Since time immemorial, and more recently, humans have wondered what the world looks like from above. This fascination has historically manifested in the plan drawing and aerial photography. In this vein, and using a motorized paraglider, National Geographic photographer George Steinmetz has captured a stunning bird’s-eye view of the ancient city of Ghadames, in Libya.
The old town, now a UNESCO World Heritage site, sits upon an oasis in the Sahara. At over 6000 years old, the agglomeration of mud brick houses predates the Roman Empire. Each house is vertically stratified by function, with storage underneath family living spaces. The rooftop walkways captured in this photo serves as both private outdoor space and a means of circulation that allowed women to remain unseen from men on the streets below.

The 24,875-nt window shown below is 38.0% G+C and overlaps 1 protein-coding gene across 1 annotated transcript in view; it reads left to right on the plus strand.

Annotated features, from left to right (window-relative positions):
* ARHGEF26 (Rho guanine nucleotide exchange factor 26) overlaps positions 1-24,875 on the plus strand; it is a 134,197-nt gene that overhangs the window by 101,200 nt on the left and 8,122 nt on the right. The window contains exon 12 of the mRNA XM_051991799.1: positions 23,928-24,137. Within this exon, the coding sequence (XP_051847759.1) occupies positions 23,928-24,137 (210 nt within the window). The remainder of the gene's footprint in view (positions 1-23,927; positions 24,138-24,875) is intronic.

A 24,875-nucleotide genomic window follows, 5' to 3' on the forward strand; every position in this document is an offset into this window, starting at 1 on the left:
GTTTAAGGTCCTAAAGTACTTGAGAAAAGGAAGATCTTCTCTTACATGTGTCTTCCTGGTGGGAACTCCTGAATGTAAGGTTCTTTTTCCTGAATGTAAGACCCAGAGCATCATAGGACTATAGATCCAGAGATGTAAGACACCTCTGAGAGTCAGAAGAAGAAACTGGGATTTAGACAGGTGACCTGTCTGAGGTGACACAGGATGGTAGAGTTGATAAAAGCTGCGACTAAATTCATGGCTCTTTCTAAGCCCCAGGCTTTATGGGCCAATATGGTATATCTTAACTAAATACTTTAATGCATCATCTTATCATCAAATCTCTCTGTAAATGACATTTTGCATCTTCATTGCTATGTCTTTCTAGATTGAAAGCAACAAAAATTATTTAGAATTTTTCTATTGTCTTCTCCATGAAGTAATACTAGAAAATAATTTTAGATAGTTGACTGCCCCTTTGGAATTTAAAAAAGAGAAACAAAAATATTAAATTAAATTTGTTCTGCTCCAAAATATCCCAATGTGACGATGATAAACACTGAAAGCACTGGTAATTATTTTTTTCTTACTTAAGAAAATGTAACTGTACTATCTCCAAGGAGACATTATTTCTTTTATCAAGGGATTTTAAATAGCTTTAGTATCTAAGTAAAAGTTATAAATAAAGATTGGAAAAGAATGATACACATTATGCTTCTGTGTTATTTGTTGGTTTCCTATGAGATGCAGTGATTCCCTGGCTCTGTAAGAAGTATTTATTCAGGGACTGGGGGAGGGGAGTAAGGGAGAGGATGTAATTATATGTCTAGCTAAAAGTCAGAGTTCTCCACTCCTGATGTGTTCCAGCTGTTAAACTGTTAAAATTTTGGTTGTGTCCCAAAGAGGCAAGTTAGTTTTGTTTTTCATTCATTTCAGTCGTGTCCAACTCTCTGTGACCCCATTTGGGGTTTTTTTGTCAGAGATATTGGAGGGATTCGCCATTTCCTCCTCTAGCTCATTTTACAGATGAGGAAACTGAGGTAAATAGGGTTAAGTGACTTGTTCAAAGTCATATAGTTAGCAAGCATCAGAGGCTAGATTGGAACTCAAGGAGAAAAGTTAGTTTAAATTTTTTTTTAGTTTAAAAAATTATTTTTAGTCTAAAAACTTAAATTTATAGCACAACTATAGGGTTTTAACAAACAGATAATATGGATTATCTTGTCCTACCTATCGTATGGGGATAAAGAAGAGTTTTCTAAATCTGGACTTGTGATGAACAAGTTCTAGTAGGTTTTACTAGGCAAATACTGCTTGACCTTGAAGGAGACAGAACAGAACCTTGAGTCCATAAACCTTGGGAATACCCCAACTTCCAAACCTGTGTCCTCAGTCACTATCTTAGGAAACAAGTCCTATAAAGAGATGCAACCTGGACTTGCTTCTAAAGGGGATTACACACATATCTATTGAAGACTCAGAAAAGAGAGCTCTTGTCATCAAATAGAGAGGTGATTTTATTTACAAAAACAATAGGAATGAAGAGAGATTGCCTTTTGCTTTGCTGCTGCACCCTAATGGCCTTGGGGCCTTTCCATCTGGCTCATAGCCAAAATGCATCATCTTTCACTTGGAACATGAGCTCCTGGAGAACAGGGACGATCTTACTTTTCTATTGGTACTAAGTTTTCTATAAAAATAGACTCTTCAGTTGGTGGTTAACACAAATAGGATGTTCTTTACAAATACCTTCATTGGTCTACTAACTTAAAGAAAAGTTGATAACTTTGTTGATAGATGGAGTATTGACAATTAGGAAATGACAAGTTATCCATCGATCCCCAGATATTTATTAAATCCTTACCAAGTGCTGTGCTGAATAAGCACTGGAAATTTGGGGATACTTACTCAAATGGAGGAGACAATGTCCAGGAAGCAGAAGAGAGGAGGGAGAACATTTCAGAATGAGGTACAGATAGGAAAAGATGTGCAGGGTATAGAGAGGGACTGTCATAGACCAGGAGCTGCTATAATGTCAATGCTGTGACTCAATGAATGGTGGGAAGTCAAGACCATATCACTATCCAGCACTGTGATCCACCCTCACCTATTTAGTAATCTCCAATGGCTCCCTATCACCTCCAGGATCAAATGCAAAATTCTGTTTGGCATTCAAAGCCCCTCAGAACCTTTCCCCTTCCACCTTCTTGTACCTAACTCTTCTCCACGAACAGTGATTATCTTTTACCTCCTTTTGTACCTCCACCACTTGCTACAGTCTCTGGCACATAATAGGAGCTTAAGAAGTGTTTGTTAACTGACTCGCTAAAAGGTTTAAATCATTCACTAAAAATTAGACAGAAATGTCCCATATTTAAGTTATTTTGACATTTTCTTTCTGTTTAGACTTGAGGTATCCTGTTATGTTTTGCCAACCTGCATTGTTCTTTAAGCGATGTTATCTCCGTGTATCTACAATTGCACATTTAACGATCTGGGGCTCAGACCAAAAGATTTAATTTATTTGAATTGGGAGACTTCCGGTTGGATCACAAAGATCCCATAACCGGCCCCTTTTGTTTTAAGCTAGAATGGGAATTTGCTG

This image of ancient houses, connecting to form a mosaic of varying shades and organic curves, could almost be mistaken for a microscopic image of the cells in a leaf–it represents a stark contrast from the typical modern idea of the city. However, while ancient homes in the dusts of the Sahara may seem like a far cry from anything being built today, in plan, Ghadames is strikingly similar to unplanned communities still being built across the globe. That the connections between cities built thousands of years apart can be so clearly represented speaks volumes to the power of aerial urban photography.